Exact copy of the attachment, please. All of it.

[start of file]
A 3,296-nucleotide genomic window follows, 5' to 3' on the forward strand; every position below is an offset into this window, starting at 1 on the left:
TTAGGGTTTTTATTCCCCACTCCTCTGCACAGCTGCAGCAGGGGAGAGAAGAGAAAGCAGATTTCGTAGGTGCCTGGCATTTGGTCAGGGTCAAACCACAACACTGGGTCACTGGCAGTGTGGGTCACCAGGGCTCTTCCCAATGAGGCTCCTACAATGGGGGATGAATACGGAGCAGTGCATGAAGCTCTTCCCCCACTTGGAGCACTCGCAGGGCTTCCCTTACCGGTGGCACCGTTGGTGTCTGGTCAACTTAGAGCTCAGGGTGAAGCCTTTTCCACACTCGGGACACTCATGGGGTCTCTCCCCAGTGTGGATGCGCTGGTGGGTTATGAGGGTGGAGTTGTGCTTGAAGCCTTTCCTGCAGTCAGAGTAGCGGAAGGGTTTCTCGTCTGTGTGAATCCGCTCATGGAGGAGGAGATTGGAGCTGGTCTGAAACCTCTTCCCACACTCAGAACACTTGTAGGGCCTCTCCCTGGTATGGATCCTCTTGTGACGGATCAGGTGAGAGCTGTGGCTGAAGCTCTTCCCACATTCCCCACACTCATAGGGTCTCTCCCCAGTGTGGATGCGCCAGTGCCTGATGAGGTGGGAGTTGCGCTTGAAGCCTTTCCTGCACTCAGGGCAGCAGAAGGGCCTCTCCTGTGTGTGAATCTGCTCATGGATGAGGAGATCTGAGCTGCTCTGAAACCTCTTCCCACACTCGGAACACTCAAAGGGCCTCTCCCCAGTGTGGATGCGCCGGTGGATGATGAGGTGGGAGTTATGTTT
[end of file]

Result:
A 3,296-nucleotide genomic window follows, 5' to 3' on the forward strand; every position below is an offset into this window, starting at 1 on the left:
TTAGGGTTTTTATTCCCCACTCCTCTGCACAGCTGCAGCAGGGGAGAGAAGAGAAAGCAGATTTCGTAGGTGCCTGGCATTTGGTCAGGGTCAAACCACAACACTGGGTCACTGGCAGTGTGGGTCACCAGGGCTCTTCCCAATGAGGCTCCTACAATGGGGGATGAATACGGAGCAGTGCATGAAGCTCTTCCCCCACTTGGAGCACTCGCAGGGCTTCCCTTACCGGTGGCACCGTTGGTGTCTGGTCAACTTAGAGCTCAGGGTGAAGCCTTTTCCACACTCGGGACACTCATGGGGTCTCTCCCCAGTGTGGATGCGCTGGTGGGTTATGAGGGTGGAGTTGTGCTTGAAGCCTTTCCTGCAGTCAGAGTAGCGGAAGGGTTTCTCGTCTGTGTGAATCCGCTCATGGAGGAGGAGATTGGAGCTGGTCTGAAACCTCTTCCCACACTCAGAACACTTGTAGGGCCTCTCCCTGGTATGGATCCTCTTGTGACGGATCAGGTGAGAGCTGTGGCTGAAGCTCTTCCCACATTCCCCACACTCATAGGGTCTCTCCCCAGTGTGGATGCGCCAGTGCCTGATGAGGTGGGAGTTGCGCTTGAAGCCTTTCCTGCACTCAGGGCAGCAGAAGGGCCTCTCCTGTGTGTGAATCTGCTCATGGATGAGGAGATCTGAGCTGCTCTGAAACCTCTTCCCACACTCGGAACACTCAAAGGGCCTCTCCCCAGTGTGGATGCGCCGGTGGATGATGAGGTGGGAGTTATGTTT